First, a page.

The World Versus the Web – Law and Jurisdiction

The internet has become such a ubiquitous part of everyday life that it’s hard to imagine the modern world without a near-constant access to online information. It has been a dramatic change for society, but not all of it has been for the better. In recent years, governments around the world have begun trying to better control how the internet affects the citizens of their nations. It’s new frontier for public policy, as the internet is a different beast from anything that has come before it.

This article will be the first in a series on “The World Versus the Web”, which focuses on the various ways different countries are trying to regulate the internet and how it will affect consumers around the world. Many people are surprised to learn that online regulations in other countries can affect them, which makes “Law and Jurisdiction” a good starting point this series on internet laws.

Defining Legal Jurisdiction on the World Wide Web

One of the biggest issues facing policy makers when dealing with the internet is the fact that much of the activity happens in cyberspace, which doesn’t have clearly defined legal jurisdictions. Countries have the right to make laws for their citizens and for what happens in their borders. But when online activity involves users in different locations, with traffic and services being routed to servers around the world, establishing whose laws apply can be tricky.

When establishing the laws and regulations that a website or internet service will provide, there are a few key things to keep in mind. The most obvious one is where is the company that owns the site located, since that company will obviously have to follow the laws in that jurisdiction. The other key is where is the computer/user that is connecting to the site. Generally speaking, a website isn’t allowed to actively help people break the law in another country. Finally, there are laws that need to be followed regarding data retention, and that can be affected by where the data servers are located.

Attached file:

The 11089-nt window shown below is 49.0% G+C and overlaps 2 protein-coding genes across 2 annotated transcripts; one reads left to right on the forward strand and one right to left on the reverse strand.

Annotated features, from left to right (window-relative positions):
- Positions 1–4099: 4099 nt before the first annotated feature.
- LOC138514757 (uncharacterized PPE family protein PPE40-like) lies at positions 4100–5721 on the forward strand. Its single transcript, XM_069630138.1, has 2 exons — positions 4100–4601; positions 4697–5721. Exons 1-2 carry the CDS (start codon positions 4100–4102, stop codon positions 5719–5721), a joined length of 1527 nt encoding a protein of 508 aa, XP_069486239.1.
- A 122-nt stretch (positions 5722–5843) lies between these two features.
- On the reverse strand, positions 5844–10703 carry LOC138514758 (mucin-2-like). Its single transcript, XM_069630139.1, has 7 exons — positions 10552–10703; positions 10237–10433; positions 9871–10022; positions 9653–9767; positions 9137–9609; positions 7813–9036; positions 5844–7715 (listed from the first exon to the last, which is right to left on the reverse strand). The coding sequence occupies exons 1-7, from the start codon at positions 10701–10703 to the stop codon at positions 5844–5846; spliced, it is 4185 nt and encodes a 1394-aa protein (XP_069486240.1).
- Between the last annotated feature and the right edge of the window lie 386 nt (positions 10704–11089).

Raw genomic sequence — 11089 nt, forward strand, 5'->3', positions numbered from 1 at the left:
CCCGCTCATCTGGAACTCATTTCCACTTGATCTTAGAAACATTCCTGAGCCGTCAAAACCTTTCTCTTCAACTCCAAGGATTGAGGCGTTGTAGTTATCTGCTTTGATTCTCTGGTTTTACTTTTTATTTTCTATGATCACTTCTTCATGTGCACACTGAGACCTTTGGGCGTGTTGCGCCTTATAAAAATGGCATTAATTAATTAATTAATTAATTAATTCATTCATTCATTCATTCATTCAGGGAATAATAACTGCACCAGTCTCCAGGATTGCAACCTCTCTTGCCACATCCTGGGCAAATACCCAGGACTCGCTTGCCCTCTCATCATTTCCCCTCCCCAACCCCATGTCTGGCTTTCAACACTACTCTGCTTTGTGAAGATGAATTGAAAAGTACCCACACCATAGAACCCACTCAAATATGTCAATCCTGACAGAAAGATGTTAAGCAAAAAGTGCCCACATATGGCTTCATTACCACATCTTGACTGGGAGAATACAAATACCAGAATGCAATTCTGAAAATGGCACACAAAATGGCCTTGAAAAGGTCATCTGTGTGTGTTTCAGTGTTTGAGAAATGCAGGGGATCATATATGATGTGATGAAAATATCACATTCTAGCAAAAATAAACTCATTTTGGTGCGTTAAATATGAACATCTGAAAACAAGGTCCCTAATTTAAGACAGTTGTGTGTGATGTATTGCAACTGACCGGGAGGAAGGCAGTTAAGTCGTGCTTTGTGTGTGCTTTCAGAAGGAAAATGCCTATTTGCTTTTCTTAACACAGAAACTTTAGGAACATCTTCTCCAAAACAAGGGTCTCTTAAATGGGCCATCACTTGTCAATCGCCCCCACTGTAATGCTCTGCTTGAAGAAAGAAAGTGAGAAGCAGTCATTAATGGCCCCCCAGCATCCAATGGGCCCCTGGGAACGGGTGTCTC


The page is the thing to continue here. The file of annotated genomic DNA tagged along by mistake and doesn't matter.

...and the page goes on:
This may make it seem simple enough to decide who has jurisdiction and what laws apply to a given internet situation, but things get much more complex when comes time to enforce these laws. The global nature of the internet can make it difficult to get companies in other jurisdictions to follow the law.

The Problems Jurisdiction Creates for Extradition and Prosecution

Even when legal authority and jurisdiction are established, it doesn’t mean that lawmakers will have an easy time enforcing their rules on citizens in another location. The internet allows people to connect with users in other countries, who aren’t required to follow the same laws. Even if a country makes a law that holds people in other countries liable for internet-based crimes or regulatory violations, it can be extremely difficult to prosecute people in other jurisdictions.  

Earlier this year, the U.S. dropped their attempts to extradite Lauri Love from the United Kingdom for allegedly hacking into NASA and the FBI. With the good relationship between the two counties and the severity of the accused crimes, one might expect the U.S. would have an easy time with this extradition. Differences between the potential punishments in the two legal systems led to court challenges in the U.K. that the didn’t favor the U.S. If the U.S. can barely prosecute someone from an allied country with an extradition treaty, the chances of holding internet criminals in other locations (like Russia or North Korea) accountable are almost non-existent.